Te Rae, the new business hub

Te Rae, at 101 Queen St East Hastings, offers a number of meeting rooms for hire. It also houses the business support agencies, Hawke’s Bay Chamber of Commerce, NZTE, Export NZ, Business Central, and, of course, HBREDA.

HBREDA has put a lot of thought into the kaupapa and interior design of Te Rae to reflect our region and people. The name Te Rae means ‘’forehead, a meeting of the minds, or strongminded’’, referencing our desire to create a space to share ideas and encourage collaboration. 

The concept and colour palette for the interior fitout of Te Rae were created by local architect and artist Alex Heperi (Ngāti Kahungunu ki Te Wairoa, Ngāti Rakaipaaka, Rongomaiwahine, Ngāpuhi) and kaiako and artist Michelle Mataira (Ngāti Kahungunu, Ngāti Rakaipaaka, Ngāti Apa) of Toimairangi, the School of Māori Visual Art based in Heretaunga/Hastings. Alex also designed the Te Rae logo with graphic design support from HB-raised Tim Hansen of Walter and Fay Design Studio.

The colours come from harakeke and other plants used for dyes and colouring as a nod to the cultural economy that existed over a 100 years ago in Heretaunga: a thriving textiles industry derived from the cultivation, production, and weaving of muka, the stripped fibre of the harakeke. Te Rae is also a gallery space to showcase and sell the works of local artists. 

Visit our new website www.terae.nz and book a room online. We’d love to welcome you.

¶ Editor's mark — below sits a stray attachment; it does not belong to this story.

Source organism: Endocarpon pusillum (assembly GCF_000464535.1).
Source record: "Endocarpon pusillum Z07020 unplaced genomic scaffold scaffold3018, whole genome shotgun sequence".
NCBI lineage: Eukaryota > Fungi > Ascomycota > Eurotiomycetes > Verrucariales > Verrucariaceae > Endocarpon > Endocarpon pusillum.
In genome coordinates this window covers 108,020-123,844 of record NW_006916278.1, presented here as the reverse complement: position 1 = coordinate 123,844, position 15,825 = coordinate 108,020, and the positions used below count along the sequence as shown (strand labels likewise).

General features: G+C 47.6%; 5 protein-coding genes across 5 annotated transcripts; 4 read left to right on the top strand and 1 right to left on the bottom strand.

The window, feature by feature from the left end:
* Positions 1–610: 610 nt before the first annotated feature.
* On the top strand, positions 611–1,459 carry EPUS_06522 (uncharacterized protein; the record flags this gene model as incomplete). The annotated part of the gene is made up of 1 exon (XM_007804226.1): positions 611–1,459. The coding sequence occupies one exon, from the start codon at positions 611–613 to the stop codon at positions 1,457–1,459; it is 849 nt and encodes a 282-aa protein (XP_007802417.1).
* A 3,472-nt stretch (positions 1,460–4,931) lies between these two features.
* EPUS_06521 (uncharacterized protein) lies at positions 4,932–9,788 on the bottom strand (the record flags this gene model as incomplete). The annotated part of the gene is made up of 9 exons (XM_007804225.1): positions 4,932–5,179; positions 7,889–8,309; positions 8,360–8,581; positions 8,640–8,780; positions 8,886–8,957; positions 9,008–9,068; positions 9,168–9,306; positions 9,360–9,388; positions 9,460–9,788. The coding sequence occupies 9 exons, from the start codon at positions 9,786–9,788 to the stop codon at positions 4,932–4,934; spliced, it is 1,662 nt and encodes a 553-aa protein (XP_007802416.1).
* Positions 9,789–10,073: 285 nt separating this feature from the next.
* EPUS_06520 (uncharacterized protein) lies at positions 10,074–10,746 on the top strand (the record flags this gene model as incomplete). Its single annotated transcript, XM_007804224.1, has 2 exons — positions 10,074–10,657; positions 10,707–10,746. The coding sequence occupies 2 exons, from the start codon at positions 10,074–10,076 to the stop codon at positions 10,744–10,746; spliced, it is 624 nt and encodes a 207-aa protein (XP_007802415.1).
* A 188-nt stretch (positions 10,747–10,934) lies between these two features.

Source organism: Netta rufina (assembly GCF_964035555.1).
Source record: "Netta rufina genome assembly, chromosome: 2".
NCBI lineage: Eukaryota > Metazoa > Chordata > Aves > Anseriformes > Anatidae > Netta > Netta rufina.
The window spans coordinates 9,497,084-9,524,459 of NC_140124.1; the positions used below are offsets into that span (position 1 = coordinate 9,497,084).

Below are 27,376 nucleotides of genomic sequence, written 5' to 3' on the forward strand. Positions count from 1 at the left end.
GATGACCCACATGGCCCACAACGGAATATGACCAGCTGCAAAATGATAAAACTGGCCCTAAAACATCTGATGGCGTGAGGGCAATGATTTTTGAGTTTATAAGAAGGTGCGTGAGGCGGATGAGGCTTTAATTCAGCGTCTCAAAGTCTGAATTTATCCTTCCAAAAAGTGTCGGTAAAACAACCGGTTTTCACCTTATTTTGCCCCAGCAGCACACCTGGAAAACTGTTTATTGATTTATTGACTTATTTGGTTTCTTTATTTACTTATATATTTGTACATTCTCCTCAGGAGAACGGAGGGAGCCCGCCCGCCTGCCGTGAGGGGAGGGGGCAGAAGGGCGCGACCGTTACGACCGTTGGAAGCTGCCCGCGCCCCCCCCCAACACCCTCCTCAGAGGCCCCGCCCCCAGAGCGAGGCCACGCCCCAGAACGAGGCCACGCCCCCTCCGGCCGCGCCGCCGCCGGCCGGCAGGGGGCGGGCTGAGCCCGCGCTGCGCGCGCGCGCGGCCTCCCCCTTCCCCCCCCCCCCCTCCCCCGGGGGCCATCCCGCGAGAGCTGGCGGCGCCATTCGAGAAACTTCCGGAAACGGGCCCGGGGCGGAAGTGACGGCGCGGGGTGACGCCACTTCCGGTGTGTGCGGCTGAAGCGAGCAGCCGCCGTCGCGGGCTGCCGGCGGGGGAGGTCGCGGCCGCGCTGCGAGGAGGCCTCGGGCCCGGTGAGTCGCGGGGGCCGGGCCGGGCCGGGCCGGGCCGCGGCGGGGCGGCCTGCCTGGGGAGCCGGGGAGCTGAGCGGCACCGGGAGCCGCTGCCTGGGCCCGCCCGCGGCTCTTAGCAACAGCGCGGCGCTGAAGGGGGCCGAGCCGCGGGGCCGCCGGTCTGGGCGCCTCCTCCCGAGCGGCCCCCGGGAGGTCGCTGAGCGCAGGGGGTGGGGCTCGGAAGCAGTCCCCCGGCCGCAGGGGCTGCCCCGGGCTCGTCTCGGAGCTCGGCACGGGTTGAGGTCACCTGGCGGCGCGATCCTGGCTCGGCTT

What’s next for REDA?

My experience over the last few months setting up HBREDA has brought home the importance of being clear about what HBREDA’s role is and, importantly, what it is not. Economic development agencies come in all shapes and do most things under the sun. 

Listening carefully to our shareholders and stakeholders, we believe the most useful role we can play is largely in the thinking space. We don’t want to replicate the roles and functions of other organisations or bury ourselves in programme delivery. Our region needs joined up long-term thinking on our economy with a focus on how to improve well-being for all whānau at the household level. Thinking that has firm grounding in our national and international contexts.

We will soon launch research to better understand the Hawke’s Bay economy, including its current shape, opportunities, and challenges, including a particular lens on what is needed to boost the growth of Māori and Pasifika business. We are going to set up a business advisory group (or groups) to act as sounding boards to HBREDA and to provide advice around areas of focus in the business environment. 

We are finalising a study into telecommunications resilience post the cyclone. This work, with recommendations, will be provided to our region’s leaders. HBREDA will hold a contract on behalf of the region for economic data and insights that will be made freely available.

HBREDA on its own is not going to turn the dial on the Hawke’s Bay economy but we are going to play a role as regional conscience, an independent advocate for good decision-making, and a voice for the business community. We will keep you posted. 

The Hawke’s Bay Regional Economic Development Agency is hosting this regular column to stimulate conversation about our economy. We will share pieces of work and research that we are involved in and at times will open up this column space for guest writers.